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  1. ‘Google tax’ to impact start-ups

‘Google tax’ to impact start-ups

Under new rules, Indian advertisers will have to withhold 6% of the gross amount paid for online advertisements

By: | Bengaluru | Updated: June 2, 2016 8:03 AM
google Start-ups which are highly dependent on online platforms like Google, Facebook, Twitter, Linkedin to drive their business as it is also a cost effective option might now have to pay a tax of 6%.(Reuters)

The equalisation levy or popularly known as ‘Google tax’ which came into effect from June 1 is set to have an impact on the operations of Indian start-ups with higher financial burden and administrative overload.

Start-ups which are highly dependent on online platforms like Google, Facebook, Twitter, Linkedin to drive their business as it is also a cost effective option might now have to pay a tax of 6%.

Under the new rules, Indian advertisers will have to withhold 6% of the gross amount paid for online advertisements (payment of more than R1 lakh a year to an overseas technology company) as equalisation levy.

Ajith Karimpana, CEO and founder of Furlenco, a furniture rental start-up said, “We do expect the (advertisement) costs to go up in single percentage terms. Also, having different accounting standards for various spends makes it all the more complicated.”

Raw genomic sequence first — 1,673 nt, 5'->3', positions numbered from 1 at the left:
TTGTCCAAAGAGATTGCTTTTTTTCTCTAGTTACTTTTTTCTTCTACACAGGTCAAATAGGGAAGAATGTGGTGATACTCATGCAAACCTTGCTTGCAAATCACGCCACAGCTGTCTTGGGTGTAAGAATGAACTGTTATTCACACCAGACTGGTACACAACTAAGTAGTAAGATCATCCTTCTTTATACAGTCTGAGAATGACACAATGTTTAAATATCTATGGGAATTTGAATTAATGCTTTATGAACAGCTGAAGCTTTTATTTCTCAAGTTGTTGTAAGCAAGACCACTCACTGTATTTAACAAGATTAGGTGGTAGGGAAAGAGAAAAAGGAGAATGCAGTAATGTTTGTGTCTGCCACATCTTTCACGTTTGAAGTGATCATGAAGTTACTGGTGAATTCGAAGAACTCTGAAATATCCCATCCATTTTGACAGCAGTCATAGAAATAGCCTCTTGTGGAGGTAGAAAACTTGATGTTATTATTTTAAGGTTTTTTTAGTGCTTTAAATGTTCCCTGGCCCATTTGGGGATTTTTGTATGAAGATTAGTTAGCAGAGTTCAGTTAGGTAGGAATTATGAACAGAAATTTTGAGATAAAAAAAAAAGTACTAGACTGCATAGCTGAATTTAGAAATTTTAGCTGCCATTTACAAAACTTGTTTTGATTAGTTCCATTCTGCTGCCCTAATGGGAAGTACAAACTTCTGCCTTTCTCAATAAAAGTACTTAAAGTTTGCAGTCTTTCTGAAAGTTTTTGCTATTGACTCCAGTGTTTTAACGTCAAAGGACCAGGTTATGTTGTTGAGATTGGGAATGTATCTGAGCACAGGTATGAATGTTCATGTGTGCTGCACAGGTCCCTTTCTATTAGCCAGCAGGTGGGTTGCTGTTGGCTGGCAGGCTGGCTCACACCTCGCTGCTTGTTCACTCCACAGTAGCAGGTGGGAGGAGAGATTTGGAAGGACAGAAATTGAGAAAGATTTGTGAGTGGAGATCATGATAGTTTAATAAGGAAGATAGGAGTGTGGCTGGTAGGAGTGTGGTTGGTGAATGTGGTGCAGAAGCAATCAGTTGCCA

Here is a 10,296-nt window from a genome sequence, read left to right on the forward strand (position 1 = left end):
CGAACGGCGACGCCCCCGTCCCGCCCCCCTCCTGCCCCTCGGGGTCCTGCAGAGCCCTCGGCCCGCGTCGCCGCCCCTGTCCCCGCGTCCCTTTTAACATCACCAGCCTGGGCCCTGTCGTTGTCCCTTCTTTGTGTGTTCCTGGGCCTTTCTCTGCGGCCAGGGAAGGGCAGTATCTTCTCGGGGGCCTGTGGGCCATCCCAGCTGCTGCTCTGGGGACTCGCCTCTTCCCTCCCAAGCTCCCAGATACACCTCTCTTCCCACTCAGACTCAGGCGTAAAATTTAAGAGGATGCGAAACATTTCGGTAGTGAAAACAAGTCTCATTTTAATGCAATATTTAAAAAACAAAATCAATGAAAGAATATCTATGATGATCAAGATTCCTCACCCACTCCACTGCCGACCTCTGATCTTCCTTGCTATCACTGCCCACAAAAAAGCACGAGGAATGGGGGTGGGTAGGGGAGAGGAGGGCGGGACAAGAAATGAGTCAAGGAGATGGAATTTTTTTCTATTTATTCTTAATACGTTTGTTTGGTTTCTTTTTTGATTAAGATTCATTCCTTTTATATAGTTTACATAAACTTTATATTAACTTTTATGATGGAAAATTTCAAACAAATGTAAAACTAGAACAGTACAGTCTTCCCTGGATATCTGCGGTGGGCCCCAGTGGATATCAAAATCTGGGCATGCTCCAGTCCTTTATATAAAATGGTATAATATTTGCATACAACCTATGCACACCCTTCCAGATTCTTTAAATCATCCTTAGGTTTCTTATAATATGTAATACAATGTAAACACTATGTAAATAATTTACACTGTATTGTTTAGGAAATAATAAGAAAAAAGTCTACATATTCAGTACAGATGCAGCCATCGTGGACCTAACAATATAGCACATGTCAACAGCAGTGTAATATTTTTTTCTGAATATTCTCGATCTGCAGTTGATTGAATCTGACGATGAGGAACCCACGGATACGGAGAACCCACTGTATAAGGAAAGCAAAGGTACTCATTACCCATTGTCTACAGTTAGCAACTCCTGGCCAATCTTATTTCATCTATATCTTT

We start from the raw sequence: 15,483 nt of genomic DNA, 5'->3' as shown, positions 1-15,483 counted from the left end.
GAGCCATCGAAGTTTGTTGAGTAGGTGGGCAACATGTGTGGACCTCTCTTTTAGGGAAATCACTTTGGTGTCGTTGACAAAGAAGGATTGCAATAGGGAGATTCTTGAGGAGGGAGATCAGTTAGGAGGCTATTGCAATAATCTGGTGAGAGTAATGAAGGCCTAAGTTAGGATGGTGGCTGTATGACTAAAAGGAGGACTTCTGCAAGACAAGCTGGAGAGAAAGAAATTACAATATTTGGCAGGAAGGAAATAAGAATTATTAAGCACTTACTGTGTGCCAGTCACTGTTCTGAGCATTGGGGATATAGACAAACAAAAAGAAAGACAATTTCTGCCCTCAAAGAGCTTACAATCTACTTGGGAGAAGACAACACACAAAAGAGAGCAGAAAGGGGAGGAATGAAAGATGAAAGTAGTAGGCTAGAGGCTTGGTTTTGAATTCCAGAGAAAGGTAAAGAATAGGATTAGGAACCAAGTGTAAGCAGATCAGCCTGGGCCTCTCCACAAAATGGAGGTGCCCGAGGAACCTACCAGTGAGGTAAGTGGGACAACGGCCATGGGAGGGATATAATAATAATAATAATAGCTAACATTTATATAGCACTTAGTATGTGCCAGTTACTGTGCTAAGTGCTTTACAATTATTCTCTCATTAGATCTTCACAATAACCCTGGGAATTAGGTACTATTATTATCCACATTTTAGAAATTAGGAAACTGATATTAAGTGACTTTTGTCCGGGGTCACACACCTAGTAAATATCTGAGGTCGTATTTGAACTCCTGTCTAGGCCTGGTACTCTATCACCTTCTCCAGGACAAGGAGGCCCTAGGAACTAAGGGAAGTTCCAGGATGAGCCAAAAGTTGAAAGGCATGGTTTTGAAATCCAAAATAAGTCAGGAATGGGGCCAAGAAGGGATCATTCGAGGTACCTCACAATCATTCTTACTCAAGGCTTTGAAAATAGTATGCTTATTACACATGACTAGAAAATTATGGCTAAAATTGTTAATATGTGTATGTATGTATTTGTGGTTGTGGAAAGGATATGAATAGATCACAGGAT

Archit Gupta, CEO and founder,ClearTax.in said, “Online advertising costs for start-ups will increase by 6% if companies like Google or Facebook does not accept payments after deduction of the levy. In such cases, the start-up will have to pay the levy to the government out of its own pocket. This increase can severely affect the marketing budgets.”

The move was aimed at indirectly taxing global Internet firms, the likes of Google (Alphabet Inc), Yahoo, Facebook among others, who make money from Indian advertisers but don’t fall under the purview of taxation.

Shashishekhar Chaugule, Partner, Walker Chandiok & Co LLP, a tax and regulatory advisory firm said, “Google, Yahoo and Facebook claim that their servers on which they display ads are hosted outside and therefore that is not an income arising in India. This move by the Indian government is aimed at taxing such transaction. If Google and the likes do not want to bear the tax, the burden will certainly be shifted on Indian advertisers placing ads with these companies.”

In the current situation, it also becomes difficult for start-ups to have any kind of bargaining power to seek any waiver from this tax from the online service providers, according to industry observers. V Balakrishnan, partner, Exfinity Ventures, a VC and PE fund, felt that government could have exempted start-ups from the localisation levy as the threshold of tax is very low. “The government has a clear definition of start-ups and such a levy will certainly discourage them,” he added.

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